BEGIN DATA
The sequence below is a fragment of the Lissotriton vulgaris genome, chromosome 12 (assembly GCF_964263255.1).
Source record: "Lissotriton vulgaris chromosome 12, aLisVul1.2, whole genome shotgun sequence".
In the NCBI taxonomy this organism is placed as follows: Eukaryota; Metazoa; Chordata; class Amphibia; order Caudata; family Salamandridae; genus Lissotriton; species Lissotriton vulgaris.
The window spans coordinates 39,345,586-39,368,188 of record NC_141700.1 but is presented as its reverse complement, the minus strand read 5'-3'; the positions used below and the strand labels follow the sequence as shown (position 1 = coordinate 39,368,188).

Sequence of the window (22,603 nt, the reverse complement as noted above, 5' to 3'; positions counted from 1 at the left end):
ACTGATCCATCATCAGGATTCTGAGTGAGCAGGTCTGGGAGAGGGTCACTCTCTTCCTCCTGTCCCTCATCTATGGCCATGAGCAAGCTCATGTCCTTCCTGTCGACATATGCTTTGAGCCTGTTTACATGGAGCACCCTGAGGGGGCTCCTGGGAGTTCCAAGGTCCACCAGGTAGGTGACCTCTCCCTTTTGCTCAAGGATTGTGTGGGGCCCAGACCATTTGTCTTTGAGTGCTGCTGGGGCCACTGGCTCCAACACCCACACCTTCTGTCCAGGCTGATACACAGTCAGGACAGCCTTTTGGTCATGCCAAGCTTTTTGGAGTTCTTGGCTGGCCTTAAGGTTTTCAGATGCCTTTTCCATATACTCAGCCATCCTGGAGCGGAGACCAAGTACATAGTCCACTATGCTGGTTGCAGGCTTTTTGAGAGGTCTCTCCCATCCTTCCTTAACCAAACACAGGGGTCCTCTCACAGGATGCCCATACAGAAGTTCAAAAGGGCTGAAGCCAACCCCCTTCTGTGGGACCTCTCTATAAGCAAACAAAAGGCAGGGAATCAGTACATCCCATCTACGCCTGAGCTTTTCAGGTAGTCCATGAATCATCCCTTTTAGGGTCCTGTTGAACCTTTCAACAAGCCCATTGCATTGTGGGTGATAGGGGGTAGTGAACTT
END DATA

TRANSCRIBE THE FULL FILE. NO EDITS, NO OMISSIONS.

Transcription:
The sequence below is a fragment of the Lissotriton vulgaris genome, chromosome 12 (assembly GCF_964263255.1).
Source record: "Lissotriton vulgaris chromosome 12, aLisVul1.2, whole genome shotgun sequence".
In the NCBI taxonomy this organism is placed as follows: Eukaryota; Metazoa; Chordata; class Amphibia; order Caudata; family Salamandridae; genus Lissotriton; species Lissotriton vulgaris.
The window spans coordinates 39,345,586-39,368,188 of record NC_141700.1 but is presented as its reverse complement, the minus strand read 5'-3'; the positions used below and the strand labels follow the sequence as shown (position 1 = coordinate 39,368,188).

Sequence of the window (22,603 nt, the reverse complement as noted above, 5' to 3'; positions counted from 1 at the left end):
ACTGATCCATCATCAGGATTCTGAGTGAGCAGGTCTGGGAGAGGGTCACTCTCTTCCTCCTGTCCCTCATCTATGGCCATGAGCAAGCTCATGTCCTTCCTGTCGACATATGCTTTGAGCCTGTTTACATGGAGCACCCTGAGGGGGCTCCTGGGAGTTCCAAGGTCCACCAGGTAGGTGACCTCTCCCTTTTGCTCAAGGATTGTGTGGGGCCCAGACCATTTGTCTTTGAGTGCTGCTGGGGCCACTGGCTCCAACACCCACACCTTCTGTCCAGGCTGATACACAGTCAGGACAGCCTTTTGGTCATGCCAAGCTTTTTGGAGTTCTTGGCTGGCCTTAAGGTTTTCAGATGCCTTTTCCATATACTCAGCCATCCTGGAGCGGAGACCAAGTACATAGTCCACTATGCTGGTTGCAGGCTTTTTGAGAGGTCTCTCCCATCCTTCCTTAACCAAACACAGGGGTCCTCTCACAGGATGCCCATACAGAAGTTCAAAAGGGCTGAAGCCAACCCCCTTCTGTGGGACCTCTCTATAAGCAAACAAAAGGCAGGGAATCAGTACATCCCATCTACGCCTGAGCTTTTCAGGTAGTCCATGAATCATCCCTTTTAGGGTCCTGTTGAACCTTTCAACAAGCCCATTGCATTGTGGGTGATAGGGGGTAGTGAACTT